When looking at the theological definition of faith, it may be that the New American Bible (Revised Edition) translation of Hebrews 11:1 puts it best: “Now faith is the realization of what is hoped for and evidence of things not seen.” The NABRE's use of the word “evidence” is important. True faith is always based on evidence of some sort.

For example, the resurrection of Jesus cannot be proven scientifically; the events of the lives of historical persons cannot be put under a microscope or tested in a lab. Yet they can be weighed in light of what is called “legal/historical evidence.” In the case of the resurrection of Christ we have the evidence of an empty tomb (though guarded by Roman soldiers), the changed lives of the disciples after the Resurrection (when they were cowering in fear at the crucifixion), and the fact that the first person to find the tomb empty was a woman.

This last point is often overlooked yet very important, because at that time in Jewish culture a woman could not testify in court and was not considered a reliable witness. If the story had been fabricated by the apostles, they would certainly not have had a woman be the first to reach the empty tomb.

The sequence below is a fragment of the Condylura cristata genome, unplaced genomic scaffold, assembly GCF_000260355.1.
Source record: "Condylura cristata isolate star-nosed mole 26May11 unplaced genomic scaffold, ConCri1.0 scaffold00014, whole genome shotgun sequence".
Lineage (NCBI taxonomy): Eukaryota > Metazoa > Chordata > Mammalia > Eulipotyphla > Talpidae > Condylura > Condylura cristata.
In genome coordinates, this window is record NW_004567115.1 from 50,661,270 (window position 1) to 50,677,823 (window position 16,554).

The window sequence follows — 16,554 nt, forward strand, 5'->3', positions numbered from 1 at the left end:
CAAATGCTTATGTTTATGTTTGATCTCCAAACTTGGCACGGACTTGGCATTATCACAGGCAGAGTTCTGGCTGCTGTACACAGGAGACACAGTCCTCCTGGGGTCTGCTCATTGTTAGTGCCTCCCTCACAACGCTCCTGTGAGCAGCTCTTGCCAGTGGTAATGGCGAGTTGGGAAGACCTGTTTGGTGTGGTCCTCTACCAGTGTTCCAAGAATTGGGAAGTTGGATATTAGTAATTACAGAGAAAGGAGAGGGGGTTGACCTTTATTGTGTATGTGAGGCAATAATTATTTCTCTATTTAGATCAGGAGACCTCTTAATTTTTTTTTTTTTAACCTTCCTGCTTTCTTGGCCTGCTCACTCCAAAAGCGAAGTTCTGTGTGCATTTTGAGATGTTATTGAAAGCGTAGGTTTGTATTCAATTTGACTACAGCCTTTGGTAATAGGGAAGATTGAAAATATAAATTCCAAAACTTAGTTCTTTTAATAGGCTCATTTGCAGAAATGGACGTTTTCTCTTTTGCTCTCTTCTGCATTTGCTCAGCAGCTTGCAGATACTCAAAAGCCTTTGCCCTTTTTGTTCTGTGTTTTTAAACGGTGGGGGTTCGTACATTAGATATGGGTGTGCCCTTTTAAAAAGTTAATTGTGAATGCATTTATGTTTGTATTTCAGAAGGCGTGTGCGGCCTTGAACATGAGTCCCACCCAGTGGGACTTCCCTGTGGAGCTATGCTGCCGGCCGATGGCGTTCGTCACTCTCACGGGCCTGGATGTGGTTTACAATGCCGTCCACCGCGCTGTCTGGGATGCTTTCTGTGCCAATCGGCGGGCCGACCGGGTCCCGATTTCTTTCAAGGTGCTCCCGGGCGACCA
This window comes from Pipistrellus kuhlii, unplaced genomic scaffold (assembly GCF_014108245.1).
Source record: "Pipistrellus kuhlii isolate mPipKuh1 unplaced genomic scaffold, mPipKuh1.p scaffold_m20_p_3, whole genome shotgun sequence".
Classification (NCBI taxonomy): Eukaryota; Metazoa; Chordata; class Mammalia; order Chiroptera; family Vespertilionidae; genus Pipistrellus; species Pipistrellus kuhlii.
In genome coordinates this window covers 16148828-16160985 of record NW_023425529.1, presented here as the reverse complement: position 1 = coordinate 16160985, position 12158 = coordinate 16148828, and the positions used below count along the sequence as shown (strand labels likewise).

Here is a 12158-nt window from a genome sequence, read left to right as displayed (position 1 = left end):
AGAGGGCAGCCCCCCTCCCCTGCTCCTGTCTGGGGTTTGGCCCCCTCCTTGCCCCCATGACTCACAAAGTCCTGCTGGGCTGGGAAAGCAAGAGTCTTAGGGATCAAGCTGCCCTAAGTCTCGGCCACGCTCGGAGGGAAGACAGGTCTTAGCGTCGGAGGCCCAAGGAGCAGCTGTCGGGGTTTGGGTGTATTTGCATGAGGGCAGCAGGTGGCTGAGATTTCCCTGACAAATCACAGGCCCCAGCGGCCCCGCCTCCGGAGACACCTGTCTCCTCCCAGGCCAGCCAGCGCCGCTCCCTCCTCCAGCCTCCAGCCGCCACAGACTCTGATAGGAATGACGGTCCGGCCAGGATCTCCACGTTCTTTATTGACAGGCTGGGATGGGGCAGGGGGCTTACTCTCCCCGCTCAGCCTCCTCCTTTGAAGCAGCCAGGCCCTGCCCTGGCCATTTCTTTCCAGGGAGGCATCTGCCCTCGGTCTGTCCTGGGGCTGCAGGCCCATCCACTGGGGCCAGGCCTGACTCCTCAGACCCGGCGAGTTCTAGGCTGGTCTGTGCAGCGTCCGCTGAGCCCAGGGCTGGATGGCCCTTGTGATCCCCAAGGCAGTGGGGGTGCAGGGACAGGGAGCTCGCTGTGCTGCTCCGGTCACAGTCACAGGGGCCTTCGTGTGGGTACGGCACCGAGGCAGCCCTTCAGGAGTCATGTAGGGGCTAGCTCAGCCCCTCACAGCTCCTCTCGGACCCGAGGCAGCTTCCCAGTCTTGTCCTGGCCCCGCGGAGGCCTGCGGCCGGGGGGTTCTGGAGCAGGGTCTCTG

All of these and other things taken together constitute evidence, believable testimony that the resurrection occurred. But as no one living today was at the tomb that day, we cannot fully prove that it happened. The evidence strongly indicates that it did, but there is still a small gap between belief and fact.

The step across that gap is faith, it is being certain of what we have not seen. And one of the most interesting and exciting things about faith is that once you have a little of it, God can take that sliver of faith and build it into something stronger. This happens through prayer, through reading the Bible and seeing the teachings there come true in your own life, and through events and circumstances that the secular world would call mere coincidence.